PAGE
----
(Painting by Staten Island artist Scott LoBaido who can be seen in the newly released documentary Color Bearers )
I don't like to talk politics in public, however I am a huge advocate of voting. And on this overcast Election Day, I bring you a parable in the format of my day today. I should have voted first thing in the morning, but I was afraid of being late to work (yes, teachers need to be at work on Election Day, AND we can't vote in our school)--which was pointless because most people trailed in at least a half-hour late (grr). Thus, I had anxiety all day as I was thwarted from doing the one thing I really NEEDED to do all day. I battled a day of meetings, two suicidal squirrels, three people cutting me off in extremely stupid ways/terrible conditions, terrible service at a local diner which made us late to our first batch of afternoon meetings, picking up my mom (this was not a good thing), listening to her laugh at my weight while I made an appointment for a catscan, got six shots in my arms, had an anxiety attack that resulted in a hive on my lip, a trip to Costco to get my mom pound cake, running home to pick up laundry, dropping her off and making sure the dogs went to the bathroom, and then FINALLY, my moment of zen inside the ballot box....but NO, for some reason my information was missing since I have moved three times (officially), there was a whole debacle happening about the #246, my sweat and anxiety mounting, I was given a write in ballot...so my vote was finally casted and I felt relief--once I heard the write-ins WOULD be counted TONIGHT. All of the latter occurred while knowing I still had to do my laundry, tutor my niece in math, plan lessons, and find a peaceful place inside to distract me from the itching and burning of my two arms-- I calculated that I will have approximately 284 shots in my arms in the process of a year--but I digress. NONE OF THE ABOVE MATTERED more to me than getting my vote out. I am not the idealist that thinks my one vote will make or break an election, but in many ways, my participation in my country is akin to a religious experience. There is that moment in the ballot box that feels like walking into a confessional. My secrets stay in there, my vote of faith cast, and I leave with fingers crossed. As people we never know if we make the right decisions. I hope that what each of us inevitably decide comes from our heart, or at least from our educated minds. In the end, we can only hope that whether who we want to win does or not, that the person who does end up in charge of our beautiful country, treats it as delicately and with as much thought and care as some of us do when we perform our small acts of participation. Even though both politics and religion are such hot topics, I am starting to see them both as deeply personal experiences that we all have, thus making them communal and universal. Some people think their vote doesn't count, just like some people deny the existence of a higher power. I can't say I have any absolutes, but somewhere in my heart I just believe, and I try to act on those beliefs in the most altruistic way I can. SO, to ALL OF YOU who are active participants in life, who make informed choices (even if that means just the information that the cosmos gives you)-- I say BLESS you...and not necessarily in a religious sense...kind of like when a student in my class coughs in my presence (or even burps) I say 'bless you', and they say, ' I didn't sneeze', my usual retort is, "SO?"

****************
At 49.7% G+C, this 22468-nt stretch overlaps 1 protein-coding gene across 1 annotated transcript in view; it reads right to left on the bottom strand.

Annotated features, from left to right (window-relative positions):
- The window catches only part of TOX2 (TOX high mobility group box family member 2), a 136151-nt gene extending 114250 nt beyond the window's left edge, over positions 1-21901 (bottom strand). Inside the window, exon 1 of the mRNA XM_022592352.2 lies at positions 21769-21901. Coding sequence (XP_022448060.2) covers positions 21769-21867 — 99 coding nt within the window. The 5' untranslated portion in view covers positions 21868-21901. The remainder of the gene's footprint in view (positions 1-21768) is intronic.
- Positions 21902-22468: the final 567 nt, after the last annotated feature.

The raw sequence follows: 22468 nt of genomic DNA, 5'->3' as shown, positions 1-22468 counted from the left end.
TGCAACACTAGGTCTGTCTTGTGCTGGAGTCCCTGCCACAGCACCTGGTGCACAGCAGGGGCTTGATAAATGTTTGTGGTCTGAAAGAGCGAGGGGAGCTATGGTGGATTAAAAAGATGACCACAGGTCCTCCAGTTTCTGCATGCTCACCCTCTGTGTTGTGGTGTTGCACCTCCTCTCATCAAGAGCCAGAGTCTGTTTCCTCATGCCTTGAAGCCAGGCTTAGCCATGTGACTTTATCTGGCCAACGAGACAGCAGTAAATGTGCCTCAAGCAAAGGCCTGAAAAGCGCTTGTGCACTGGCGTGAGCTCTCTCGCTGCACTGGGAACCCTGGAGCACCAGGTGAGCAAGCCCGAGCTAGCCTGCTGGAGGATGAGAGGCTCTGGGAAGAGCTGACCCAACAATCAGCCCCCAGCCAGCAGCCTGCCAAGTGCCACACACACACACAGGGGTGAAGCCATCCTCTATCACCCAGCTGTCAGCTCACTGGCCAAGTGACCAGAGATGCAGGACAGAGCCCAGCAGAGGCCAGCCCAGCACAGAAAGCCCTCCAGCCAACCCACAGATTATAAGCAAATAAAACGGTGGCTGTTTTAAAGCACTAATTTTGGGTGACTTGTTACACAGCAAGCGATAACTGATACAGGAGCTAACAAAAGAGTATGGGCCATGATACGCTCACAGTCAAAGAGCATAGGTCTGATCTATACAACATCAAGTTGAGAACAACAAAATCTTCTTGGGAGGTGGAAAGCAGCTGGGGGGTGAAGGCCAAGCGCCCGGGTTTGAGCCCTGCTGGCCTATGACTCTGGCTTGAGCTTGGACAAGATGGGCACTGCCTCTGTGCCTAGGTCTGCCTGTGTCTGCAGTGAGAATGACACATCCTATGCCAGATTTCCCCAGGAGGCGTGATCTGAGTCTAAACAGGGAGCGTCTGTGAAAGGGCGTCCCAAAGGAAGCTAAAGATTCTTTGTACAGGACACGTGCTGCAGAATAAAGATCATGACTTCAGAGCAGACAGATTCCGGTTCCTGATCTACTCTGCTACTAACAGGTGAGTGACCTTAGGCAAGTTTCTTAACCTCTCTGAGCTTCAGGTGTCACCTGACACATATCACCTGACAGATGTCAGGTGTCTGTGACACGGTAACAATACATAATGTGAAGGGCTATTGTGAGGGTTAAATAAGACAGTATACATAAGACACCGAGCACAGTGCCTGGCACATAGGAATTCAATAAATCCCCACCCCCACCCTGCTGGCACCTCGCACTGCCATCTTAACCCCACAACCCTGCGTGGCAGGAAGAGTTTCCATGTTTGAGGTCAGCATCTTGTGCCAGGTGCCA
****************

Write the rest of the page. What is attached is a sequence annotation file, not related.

(Me enjoying/squishing the Capitol--picture from 2005)--forgive my "DUH" expression!